Facts Regarding Claims in 'Shirley' Memoir and 'Atomic States' Film
Kelly McMaster's 2008 book, "Welcome to Shirley: A Memoir from an Atomic
Town" presents an often-inaccurate depiction of Brookhaven Lab, its
environmental cleanup, and health issues on Long Island. “The Atomic States
of America,” a 2012 film based in part on McMasters’ memoir, repeats several
of the book’s claims. The following responds to some of the claims in the
memoir and/or movie.
Claim: Cancer clusters surround Brookhaven Lab. For many of these cancers, including breast cancer, the only proven cause is exposure to low-level radiation.
The Facts: The book and movie use anecdotes, innuendo, and selective information to imply that the Laboratory is responsible for an increase in cancer rates. They do not mention two independent studies of cancer rates that found no relationship between Brookhaven Lab and cancer.
According to a 1998 report by the Suffolk County Environmental Task Force on Brookhaven National Laboratory, which looked at rates within a 15-mile radius of BNL, "cancer rates of all types of cancers [the task force] studied are not elevated near BNL" for the years 1979-93. Task Force Chairman Roger Grimson, a biostatistician and an associate professor at Stony Brook University, concluded in a January 23, 1998, Newsday article, "There is no link between Brookhaven National Lab and cancer."
Regarding breast cancer, the study found that, compared to the rest of Long Island, rates were rising significantly, and more quickly, on the Island's East End, on both the North and South Forks. As Newsday reported: "Concerning breast cancer, Grimson said, the study does not implicate Brookhaven National Laboratory or any other particular facility or cause and noted that the breast cancer rate in the area immediately surrounding the lab is lower than on the North and South Forks."
An assessment of cancer in BNL workers conducted by the New York State Department of Health in 2001 (see full report [PDF]) concluded that the overall distribution of cancers in past and present Laboratory employees for whom data were available is similar to the patterns of cancers found in three comparison populations: residents of upstate New York, those living in Nassau, and those residing in Suffolk. "Of particular note," commented the author of the assessment report, Maria Schymura, Director of the New York State Department of Health Cancer Registry, is the fact that solid cancers that could be the result of radiation exposure "were not proportionally elevated" in the BNL population.
Claim: An epidemic of a rare childhood cancer, rhabdomyosarcoma, has been identified within a 15-mile radius of Brookhaven National Lab. The only known cause of this cancer is exposure to low-level radiation.
The Facts: When this concern was brought to the attention of county and state agencies in the mid-90s, they conducted several investigations to look into rhabdomyosarcoma rates in the area. No clusters or links to BNL were found.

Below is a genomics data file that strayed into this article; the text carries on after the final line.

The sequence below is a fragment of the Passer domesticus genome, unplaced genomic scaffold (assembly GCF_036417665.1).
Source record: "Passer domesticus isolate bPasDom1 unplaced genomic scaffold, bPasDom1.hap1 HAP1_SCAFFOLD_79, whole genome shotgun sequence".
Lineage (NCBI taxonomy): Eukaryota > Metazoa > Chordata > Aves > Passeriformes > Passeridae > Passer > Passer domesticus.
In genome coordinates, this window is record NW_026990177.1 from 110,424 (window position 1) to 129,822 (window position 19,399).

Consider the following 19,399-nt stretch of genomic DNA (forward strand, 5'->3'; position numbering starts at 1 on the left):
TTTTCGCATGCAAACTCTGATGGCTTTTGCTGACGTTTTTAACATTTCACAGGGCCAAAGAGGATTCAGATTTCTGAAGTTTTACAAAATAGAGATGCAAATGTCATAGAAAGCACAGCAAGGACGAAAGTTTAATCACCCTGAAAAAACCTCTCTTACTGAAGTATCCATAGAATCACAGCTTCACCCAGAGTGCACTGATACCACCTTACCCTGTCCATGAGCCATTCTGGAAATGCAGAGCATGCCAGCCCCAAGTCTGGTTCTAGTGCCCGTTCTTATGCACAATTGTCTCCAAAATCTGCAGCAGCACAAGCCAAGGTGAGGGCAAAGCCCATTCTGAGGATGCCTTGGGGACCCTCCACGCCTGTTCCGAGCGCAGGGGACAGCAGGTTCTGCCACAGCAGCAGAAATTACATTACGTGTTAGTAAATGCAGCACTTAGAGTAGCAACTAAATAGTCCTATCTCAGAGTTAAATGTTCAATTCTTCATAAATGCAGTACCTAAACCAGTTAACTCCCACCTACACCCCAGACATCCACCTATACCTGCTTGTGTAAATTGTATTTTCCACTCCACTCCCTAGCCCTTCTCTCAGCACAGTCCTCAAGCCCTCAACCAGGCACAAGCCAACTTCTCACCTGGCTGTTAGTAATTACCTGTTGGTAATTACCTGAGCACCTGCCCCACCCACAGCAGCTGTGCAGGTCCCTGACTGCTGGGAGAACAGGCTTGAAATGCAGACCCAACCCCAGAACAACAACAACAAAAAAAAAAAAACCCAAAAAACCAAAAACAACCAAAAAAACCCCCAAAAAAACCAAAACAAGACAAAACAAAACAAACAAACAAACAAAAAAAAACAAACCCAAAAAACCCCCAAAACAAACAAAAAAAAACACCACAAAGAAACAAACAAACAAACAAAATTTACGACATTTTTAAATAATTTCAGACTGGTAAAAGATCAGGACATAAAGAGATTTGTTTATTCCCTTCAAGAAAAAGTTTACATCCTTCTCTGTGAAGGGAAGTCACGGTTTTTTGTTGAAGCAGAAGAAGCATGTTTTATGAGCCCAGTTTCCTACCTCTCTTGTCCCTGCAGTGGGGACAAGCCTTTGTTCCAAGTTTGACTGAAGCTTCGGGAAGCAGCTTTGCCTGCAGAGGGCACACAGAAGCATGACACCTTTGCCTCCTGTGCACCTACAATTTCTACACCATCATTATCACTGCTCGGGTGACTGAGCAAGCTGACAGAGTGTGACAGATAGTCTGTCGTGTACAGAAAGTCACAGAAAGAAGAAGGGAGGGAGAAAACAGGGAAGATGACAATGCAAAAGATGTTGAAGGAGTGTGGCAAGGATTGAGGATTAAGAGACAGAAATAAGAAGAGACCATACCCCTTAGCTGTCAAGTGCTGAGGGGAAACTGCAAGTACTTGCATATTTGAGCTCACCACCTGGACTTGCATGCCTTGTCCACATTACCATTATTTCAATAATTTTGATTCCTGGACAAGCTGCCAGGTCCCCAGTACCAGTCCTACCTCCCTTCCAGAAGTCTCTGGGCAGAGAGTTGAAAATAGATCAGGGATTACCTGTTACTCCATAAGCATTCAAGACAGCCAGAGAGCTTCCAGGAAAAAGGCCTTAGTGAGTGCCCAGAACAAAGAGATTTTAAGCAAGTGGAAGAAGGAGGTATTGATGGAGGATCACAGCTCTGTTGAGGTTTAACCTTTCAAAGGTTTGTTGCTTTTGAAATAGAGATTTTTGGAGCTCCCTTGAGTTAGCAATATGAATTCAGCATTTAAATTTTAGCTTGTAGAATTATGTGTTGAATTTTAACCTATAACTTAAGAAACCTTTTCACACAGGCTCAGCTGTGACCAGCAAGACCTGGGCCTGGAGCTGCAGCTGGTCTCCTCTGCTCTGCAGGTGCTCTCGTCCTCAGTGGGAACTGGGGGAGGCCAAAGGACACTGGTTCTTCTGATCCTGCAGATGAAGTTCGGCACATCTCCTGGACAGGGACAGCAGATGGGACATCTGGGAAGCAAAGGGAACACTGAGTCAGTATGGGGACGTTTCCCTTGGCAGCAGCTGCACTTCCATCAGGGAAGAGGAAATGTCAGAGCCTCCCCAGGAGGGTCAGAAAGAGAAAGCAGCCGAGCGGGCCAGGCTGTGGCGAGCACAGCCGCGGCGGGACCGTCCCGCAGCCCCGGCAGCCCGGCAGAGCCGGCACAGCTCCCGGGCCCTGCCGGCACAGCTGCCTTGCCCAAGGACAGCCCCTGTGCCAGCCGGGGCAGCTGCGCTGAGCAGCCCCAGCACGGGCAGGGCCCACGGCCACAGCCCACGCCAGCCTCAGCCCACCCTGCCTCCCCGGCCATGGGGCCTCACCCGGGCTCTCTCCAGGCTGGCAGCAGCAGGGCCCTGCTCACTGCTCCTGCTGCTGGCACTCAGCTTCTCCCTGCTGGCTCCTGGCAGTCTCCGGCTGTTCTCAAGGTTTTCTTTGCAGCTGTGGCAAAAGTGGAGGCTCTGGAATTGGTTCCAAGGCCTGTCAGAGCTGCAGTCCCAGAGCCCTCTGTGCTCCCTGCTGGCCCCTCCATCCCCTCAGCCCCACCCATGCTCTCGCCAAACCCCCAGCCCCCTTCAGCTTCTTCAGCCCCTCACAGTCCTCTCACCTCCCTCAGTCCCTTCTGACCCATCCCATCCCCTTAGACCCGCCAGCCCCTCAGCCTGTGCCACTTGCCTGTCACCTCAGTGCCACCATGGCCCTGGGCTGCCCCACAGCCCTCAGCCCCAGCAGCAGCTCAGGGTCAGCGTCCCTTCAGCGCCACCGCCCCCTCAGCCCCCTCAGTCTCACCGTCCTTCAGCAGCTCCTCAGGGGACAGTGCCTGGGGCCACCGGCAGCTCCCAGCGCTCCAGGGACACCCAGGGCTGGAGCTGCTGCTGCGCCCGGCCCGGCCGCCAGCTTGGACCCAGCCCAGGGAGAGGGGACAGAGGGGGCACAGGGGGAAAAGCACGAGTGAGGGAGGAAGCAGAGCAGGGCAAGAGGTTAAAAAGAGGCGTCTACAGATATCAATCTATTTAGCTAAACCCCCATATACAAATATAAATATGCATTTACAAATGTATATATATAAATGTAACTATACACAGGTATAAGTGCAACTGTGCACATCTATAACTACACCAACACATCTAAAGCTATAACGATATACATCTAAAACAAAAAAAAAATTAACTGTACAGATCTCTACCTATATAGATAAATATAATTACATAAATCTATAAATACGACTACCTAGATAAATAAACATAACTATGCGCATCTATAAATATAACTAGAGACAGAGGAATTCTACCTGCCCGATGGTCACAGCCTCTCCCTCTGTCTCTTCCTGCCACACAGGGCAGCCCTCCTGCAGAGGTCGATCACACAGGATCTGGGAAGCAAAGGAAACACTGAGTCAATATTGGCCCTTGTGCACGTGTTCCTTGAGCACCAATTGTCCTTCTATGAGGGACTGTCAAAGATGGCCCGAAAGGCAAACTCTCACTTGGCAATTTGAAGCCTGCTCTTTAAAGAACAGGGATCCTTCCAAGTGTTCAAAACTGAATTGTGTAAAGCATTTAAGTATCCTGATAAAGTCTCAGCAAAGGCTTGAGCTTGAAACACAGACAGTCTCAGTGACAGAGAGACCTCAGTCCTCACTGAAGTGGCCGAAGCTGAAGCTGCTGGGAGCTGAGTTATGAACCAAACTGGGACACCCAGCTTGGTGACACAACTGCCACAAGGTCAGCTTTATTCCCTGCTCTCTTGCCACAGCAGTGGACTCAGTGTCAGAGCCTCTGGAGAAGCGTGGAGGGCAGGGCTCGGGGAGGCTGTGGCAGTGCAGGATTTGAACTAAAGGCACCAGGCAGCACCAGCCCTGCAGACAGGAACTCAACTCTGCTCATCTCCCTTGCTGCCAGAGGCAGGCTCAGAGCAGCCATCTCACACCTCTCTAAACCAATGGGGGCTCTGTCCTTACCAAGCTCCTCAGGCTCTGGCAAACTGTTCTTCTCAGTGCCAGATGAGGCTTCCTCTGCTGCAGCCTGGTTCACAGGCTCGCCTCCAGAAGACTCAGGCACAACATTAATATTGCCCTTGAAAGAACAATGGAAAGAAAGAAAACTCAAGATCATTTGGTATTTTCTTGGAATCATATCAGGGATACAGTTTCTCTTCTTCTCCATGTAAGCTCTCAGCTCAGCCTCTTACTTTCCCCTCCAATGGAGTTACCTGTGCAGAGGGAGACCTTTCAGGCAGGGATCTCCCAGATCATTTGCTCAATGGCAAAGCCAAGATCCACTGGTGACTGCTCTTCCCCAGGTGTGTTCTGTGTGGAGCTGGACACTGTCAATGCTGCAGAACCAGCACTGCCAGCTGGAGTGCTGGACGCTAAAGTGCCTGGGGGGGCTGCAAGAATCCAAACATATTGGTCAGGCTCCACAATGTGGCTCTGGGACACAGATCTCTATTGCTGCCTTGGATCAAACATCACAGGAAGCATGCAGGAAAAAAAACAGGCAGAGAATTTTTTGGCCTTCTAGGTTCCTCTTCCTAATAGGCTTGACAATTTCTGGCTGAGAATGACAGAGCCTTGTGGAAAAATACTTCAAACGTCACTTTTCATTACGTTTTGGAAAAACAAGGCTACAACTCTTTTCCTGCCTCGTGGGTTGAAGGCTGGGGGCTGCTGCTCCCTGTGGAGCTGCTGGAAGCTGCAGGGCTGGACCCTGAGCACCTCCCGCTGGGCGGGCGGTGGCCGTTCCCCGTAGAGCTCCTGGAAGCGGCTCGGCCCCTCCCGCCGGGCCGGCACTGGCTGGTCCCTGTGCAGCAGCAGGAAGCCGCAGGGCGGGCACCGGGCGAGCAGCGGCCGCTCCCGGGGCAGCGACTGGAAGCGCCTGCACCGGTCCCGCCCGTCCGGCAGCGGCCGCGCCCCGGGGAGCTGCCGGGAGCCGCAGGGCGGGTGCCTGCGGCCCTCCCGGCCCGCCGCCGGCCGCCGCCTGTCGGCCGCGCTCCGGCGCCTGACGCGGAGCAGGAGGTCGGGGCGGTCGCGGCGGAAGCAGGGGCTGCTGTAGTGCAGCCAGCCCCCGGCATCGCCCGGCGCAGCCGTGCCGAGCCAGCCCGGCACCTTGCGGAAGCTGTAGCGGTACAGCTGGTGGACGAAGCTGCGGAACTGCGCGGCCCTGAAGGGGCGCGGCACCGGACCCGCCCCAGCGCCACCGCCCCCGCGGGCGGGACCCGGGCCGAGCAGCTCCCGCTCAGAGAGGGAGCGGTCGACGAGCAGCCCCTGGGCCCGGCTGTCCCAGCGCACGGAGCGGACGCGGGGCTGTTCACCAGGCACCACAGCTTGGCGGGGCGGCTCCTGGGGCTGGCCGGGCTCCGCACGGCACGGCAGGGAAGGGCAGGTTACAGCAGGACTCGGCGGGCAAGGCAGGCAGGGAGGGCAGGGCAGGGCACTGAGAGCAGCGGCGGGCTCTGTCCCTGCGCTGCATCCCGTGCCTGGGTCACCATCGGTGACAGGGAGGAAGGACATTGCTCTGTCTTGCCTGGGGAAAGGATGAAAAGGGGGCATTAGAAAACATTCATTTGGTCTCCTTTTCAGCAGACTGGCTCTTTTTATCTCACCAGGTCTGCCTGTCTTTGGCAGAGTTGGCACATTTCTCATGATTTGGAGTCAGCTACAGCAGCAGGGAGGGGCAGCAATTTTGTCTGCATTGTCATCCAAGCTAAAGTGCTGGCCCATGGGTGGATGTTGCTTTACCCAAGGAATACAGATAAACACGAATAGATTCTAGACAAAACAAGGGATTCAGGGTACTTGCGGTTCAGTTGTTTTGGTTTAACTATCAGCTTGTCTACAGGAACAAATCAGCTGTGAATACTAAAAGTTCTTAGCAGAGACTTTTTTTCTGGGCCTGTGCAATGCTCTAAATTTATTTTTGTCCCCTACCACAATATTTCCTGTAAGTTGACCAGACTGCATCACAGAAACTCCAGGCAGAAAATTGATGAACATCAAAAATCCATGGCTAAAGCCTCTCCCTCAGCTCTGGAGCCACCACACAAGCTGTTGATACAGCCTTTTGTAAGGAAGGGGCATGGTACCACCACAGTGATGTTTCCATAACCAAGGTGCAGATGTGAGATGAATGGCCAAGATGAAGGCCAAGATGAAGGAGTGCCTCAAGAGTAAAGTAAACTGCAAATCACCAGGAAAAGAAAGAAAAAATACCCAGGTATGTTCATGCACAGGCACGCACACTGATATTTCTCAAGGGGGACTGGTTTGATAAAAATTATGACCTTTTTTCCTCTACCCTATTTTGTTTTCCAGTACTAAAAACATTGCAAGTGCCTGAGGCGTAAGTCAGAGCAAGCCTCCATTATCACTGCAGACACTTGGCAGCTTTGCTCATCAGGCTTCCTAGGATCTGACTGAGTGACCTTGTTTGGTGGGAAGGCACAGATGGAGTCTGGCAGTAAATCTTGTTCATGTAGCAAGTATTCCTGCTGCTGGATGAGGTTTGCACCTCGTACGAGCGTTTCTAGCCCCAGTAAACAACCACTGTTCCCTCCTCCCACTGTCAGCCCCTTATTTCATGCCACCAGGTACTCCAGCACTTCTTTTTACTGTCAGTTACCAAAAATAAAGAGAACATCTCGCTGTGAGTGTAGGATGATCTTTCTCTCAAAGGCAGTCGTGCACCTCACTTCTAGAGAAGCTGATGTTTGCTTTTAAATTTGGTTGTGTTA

In 1998, a study released by the Suffolk County Environmental Task Force, a group that included some of the Laboratory's most ardent critics, found "there is no statistical evidence showing higher than normal rates in either Suffolk County or a 15-mile radius of the Lab. In fact, there were fewer cases of rhabdomyosarcoma in Suffolk County from 1979 through 1993 than there were on average in other New York State counties, including Nassau, Brooklyn and Queens." According to the New York State Department of Health (NYSDOH), for each million people under age 19, rhabdomyosarcoma occurred annually at a rate of 4.1 cases in Suffolk, 5.3 statewide, 5.6 in Nassau, 6.4 in Queens and 7.0 in Brooklyn. McMasters' book also states that the "only" cause of rhabdomyosarcoma is exposure to low-level radiation. In reality, published risk factors cited on the American Cancer Society (ACS) website include five specific inherited medical conditions, with no mention of low-level radiation exposure. ACS also states that there are "no environmental factors (such as exposures during the mother's pregnancy or in early childhood) that are known to increase the chance of getting rhabdomyosarcoma."
A November 14, 2002, article in Newsday reported that "An analysis of rhabdomyosarcoma rates by the state health department has found that the rate in central Suffolk, where the laboratory is located, does not differ significantly from rates in eastern and western Suffolk, and that Suffolk's overall rate does not differ significantly from the rest of the state."
In 2000, the Suffolk County Legislature formed a Rhabdomyosarcoma Task Force to investigate whether there was a cluster of rhabdomyosarcoma cases in the Smithtown, Long Island area and to survey Suffolk County residents to determine if additional cases could be identified that were missing from the NY State cancer registry. According to task force documents, it was formed after Manorville resident Randy Snell (a member of the task force) said he had heard through word of mouth about several cases in the Smithtown area. After a significant amount of research and outreach to local residents, the final report from the task force, issued in 2005, concluded that “the efforts of the Rhabdomyosarcoma Task Force, together with the assistance of the NYSDOH, was unable to yield any additional evidence that either a clustering of childhood Rhabdomyosarcoma cases occurred around Smithtown or that the cases of childhood Rhabdomyosarcoma reported in the NY State Cancer Registry undercounted the number of cases in Suffolk County during the 1979-1998 time period.”